If you have a nonexistent domain name, there is not much you can do unless you are experiencing multiple errors with the same domain. In that case, you could reach out to the domain for assistance. 

Outdated email list

If you are using an old subscriber’s list, there is a chance that many of the email addresses could be unused now. You should look at updating email lists on a regular basis and ask subscribers to verify or update their contact info. 

DNS failure

This can be a tricky one as the error may be temporary or permanent. It could be as simple as the recipient’s email server being down or it could be more complicated in that typos have created issues. 

Message too large

If your emails contain large (or multiple) attachments, then the recipient may have a limiter on the size of emails they receive. It may also be the case that the ESP has a limit on the size of messages it will send or accept. 

Limit reached

Some ESPs place a limit on how many emails can be sent or received in a single day. If you find this is a regular reason for email bounces, then you may want to consider switching your ESP. 


This is an unusual type of bounce as you may get notification that it’s a soft bounce but the email has been delivered. It happens when recipients have auto-reply set up because they are away from their desk or on holiday. 

Causes of Hard Email Bounces

Recipient doesn’t exist

If the intended recipient has deleted their account or if they have given you a false email address, then there is nothing you can do. Your ESP will classify it as a hard bounce and make no further attempts to deliver the mail. 

Email blocked by server

With cybercrime on the rise, there are increased security measures put in place by ESPs, companies, and individuals. These measures, which include SPF, DKIM & DMARC, ensure that you are who you say you are. If a server flags your email as suspicious, then it will block you, resulting in a hard bounce. 

Mailbox is full

While this is initially a reason for a soft bounce, it will become a hard bounce if repeated attempts at delivery fail due to the inbox still being full.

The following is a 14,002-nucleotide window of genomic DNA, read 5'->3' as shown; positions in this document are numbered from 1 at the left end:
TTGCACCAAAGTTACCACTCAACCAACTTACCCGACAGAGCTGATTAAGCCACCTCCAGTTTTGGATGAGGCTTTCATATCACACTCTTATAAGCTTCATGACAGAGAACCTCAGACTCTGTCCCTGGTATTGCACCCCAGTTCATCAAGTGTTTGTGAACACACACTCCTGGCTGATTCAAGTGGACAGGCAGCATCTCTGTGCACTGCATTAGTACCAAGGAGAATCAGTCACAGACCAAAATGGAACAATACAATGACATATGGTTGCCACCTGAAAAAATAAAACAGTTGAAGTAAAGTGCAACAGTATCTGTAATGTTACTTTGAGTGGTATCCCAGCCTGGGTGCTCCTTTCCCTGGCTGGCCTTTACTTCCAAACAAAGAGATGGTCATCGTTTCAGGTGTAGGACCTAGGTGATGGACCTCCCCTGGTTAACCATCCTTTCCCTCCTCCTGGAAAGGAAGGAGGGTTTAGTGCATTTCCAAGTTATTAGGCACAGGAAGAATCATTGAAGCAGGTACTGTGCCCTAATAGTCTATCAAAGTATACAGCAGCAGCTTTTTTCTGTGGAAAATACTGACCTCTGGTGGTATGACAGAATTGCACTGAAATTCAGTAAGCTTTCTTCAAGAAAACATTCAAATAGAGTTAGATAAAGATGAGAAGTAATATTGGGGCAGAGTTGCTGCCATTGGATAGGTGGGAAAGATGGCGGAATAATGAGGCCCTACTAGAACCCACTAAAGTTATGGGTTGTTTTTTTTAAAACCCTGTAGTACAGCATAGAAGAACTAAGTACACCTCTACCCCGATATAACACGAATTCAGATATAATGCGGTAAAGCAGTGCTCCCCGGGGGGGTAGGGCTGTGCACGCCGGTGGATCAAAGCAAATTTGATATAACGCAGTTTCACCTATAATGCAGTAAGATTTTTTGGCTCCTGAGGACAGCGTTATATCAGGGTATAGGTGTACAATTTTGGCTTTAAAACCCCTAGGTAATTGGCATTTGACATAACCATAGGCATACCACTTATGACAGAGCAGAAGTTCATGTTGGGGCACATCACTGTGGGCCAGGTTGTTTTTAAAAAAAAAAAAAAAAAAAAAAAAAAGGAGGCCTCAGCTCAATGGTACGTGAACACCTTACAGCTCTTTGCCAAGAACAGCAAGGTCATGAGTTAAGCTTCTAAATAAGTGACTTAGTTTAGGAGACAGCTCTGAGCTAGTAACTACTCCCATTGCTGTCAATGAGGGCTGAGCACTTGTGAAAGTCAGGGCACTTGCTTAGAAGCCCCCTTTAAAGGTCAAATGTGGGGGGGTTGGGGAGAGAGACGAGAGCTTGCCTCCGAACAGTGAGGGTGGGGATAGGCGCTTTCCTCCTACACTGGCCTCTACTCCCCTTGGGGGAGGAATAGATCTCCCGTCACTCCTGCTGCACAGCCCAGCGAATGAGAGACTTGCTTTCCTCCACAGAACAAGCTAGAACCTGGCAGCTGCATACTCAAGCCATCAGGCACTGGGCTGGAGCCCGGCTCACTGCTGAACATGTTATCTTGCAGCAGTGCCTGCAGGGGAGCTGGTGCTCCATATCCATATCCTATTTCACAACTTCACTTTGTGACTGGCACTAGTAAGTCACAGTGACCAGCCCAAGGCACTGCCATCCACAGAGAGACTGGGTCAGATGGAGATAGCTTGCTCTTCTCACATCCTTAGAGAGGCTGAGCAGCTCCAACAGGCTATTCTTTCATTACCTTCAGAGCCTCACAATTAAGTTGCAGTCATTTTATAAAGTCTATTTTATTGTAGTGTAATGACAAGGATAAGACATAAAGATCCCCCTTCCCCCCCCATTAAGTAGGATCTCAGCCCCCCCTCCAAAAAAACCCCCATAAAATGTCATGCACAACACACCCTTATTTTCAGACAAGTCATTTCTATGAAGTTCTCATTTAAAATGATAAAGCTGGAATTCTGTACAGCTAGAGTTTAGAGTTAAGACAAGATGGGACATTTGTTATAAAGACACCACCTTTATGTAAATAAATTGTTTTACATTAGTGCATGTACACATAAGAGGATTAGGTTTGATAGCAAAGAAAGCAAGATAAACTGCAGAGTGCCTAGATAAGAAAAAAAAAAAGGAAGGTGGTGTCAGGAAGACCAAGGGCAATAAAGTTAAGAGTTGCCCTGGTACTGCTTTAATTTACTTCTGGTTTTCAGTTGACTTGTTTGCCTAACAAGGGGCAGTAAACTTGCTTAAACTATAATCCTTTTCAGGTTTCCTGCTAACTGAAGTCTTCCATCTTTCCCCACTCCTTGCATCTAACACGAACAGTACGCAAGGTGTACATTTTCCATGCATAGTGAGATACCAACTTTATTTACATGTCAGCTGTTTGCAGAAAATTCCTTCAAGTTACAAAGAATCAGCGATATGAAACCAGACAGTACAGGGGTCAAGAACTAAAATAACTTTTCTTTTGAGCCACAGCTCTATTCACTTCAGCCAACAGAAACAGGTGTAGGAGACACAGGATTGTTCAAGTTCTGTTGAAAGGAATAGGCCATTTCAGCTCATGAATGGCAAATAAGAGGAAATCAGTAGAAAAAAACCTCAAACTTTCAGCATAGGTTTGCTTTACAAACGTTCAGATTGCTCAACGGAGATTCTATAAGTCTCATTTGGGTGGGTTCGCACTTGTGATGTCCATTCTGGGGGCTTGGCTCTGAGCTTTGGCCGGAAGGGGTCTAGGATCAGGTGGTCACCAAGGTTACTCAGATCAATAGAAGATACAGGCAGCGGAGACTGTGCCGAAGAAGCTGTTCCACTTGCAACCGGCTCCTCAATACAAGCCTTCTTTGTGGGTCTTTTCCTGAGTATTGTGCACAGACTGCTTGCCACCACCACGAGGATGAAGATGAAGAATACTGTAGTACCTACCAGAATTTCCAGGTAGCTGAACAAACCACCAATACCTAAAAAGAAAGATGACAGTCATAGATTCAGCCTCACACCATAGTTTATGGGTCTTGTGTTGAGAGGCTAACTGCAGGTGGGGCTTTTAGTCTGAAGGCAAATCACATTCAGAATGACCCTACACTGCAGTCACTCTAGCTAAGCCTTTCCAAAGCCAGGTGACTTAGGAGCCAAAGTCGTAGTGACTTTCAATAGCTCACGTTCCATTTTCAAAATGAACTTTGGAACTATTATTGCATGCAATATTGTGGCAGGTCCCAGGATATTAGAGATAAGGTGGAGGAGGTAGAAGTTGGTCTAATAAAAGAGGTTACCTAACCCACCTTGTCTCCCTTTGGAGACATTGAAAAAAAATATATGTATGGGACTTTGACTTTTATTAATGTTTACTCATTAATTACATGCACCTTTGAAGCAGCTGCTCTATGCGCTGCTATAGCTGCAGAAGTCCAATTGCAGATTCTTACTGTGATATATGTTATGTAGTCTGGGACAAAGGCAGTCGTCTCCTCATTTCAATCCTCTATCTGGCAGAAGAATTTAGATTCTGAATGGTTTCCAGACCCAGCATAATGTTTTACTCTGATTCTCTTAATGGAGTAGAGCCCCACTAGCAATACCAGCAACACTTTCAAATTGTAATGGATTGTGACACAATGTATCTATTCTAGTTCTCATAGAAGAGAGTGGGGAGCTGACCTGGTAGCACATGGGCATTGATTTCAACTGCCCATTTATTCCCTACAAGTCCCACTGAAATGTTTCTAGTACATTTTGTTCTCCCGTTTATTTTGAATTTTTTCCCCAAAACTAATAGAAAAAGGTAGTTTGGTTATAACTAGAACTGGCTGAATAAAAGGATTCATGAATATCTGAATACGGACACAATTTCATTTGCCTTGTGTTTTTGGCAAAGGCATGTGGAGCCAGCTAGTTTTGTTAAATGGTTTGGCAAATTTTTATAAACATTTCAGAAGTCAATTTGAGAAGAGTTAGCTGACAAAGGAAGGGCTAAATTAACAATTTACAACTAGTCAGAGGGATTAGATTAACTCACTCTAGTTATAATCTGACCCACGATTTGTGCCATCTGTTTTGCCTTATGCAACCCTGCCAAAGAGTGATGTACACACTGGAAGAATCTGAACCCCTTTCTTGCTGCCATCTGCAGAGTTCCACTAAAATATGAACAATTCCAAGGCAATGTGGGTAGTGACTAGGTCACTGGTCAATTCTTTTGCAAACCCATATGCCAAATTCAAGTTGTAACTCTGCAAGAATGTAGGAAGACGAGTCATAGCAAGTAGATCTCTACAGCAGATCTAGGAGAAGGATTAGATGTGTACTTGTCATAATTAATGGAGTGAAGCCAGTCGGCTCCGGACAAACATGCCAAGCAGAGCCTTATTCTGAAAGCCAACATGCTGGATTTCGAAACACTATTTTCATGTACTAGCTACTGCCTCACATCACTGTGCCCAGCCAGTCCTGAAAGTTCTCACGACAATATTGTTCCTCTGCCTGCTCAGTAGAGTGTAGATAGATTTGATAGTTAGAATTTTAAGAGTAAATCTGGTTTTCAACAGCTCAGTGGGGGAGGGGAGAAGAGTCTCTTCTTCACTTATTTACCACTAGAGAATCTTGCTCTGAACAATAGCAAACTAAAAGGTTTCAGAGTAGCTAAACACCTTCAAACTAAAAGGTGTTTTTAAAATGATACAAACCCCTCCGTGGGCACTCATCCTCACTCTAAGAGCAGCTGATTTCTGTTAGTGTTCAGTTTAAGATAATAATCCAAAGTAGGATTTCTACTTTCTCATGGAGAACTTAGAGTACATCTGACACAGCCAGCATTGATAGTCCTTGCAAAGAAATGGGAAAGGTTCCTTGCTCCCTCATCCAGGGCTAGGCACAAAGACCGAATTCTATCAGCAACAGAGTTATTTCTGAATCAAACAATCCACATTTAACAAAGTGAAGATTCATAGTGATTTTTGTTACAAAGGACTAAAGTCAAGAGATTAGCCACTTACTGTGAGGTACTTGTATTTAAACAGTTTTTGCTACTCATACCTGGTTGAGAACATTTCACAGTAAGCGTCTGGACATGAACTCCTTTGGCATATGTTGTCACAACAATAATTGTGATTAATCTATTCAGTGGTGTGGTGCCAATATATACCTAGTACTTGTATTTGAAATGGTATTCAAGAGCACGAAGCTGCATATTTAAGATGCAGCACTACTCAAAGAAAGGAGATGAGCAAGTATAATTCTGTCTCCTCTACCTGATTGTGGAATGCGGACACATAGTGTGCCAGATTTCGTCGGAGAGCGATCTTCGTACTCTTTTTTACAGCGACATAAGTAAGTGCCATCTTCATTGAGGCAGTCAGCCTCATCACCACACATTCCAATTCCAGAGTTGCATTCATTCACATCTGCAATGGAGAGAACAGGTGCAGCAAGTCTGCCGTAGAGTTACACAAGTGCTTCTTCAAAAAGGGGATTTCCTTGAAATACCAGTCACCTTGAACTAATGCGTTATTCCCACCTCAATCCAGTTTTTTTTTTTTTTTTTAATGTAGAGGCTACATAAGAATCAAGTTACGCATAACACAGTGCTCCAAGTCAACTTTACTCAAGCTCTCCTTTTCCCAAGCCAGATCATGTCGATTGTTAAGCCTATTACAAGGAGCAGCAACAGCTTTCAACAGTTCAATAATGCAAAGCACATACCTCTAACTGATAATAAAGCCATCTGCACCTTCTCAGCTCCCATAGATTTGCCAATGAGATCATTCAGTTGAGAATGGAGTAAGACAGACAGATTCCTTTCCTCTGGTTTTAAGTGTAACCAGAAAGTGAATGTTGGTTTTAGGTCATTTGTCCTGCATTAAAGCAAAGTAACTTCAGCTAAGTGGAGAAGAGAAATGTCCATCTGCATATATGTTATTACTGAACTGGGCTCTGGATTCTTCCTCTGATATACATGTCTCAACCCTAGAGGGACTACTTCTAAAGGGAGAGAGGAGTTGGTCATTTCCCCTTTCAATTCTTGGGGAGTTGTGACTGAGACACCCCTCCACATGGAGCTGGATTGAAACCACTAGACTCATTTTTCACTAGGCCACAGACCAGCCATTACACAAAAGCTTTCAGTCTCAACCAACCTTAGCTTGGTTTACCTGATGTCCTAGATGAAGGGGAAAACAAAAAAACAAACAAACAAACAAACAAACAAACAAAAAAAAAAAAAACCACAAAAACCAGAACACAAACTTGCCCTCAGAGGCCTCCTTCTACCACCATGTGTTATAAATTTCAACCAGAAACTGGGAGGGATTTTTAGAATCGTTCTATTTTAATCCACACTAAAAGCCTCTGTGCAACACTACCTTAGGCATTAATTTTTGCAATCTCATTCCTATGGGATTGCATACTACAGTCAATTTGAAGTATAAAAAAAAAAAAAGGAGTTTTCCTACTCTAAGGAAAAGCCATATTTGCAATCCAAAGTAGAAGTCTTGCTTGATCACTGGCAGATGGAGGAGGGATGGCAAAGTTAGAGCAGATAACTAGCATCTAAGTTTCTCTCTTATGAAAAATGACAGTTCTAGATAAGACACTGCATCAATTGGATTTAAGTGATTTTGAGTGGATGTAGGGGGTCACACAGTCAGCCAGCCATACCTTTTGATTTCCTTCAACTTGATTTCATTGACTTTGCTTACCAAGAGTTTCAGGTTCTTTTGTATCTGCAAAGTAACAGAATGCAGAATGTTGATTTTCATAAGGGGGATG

Challenge-response error

Although this can result in a hard bounce, it is a solvable problem. It happens when recipients (or ESPs) set up an additional firewall to authenticate the senders of emails. If it’s your first time contacting someone with this feature, you will be asked to verify your identity. Failure to do so will result in a hard bounce. 

Poor server reputation

This issue usually happens when there are many spam messages coming from the server. These may not be coming from you and could be due to hackers hijacking the server. You can prevent this happening by ensuring your mailboxes and servers are protected by a proactive, multi-layered cloud email security solution.

Email Sender Reputation Explained

sender repuationIf you send lots of emails, then ISPs assign you an email sender reputation. This is a score that reflects how trustworthy your organization - and the emails it sends - are. If you have a high score, then your emails should not encounter any major security issues. However, if your score is low, then you may find that you will have a lot of hard bounces. 

How do you protect your sending reputation?

  • Check your email lists regularly for addresses that may be out of date or that never respond. High bounce rates will lower your reputation score so this is a crucial task. 
  • Ensure your subscribers can see an opt-in policy. This can help verify that email addresses are valid but also highlights that they have given consent to receiving mail. 
  • Closely monitor your email delivery metrics. This can help you identify non-responders and potential invalid addresses. 
  • Differentiate between hard and soft bounces. The latter are usually solvable issues while the former usually indicates an issue that cannot be resolved. 
  • Don’t dive in the deep end. If you have a new account, build up sending volumes gradually. Security algorithms may flag your mails as spam if you immediately launch big campaigns. 

How is domain reputation calculated?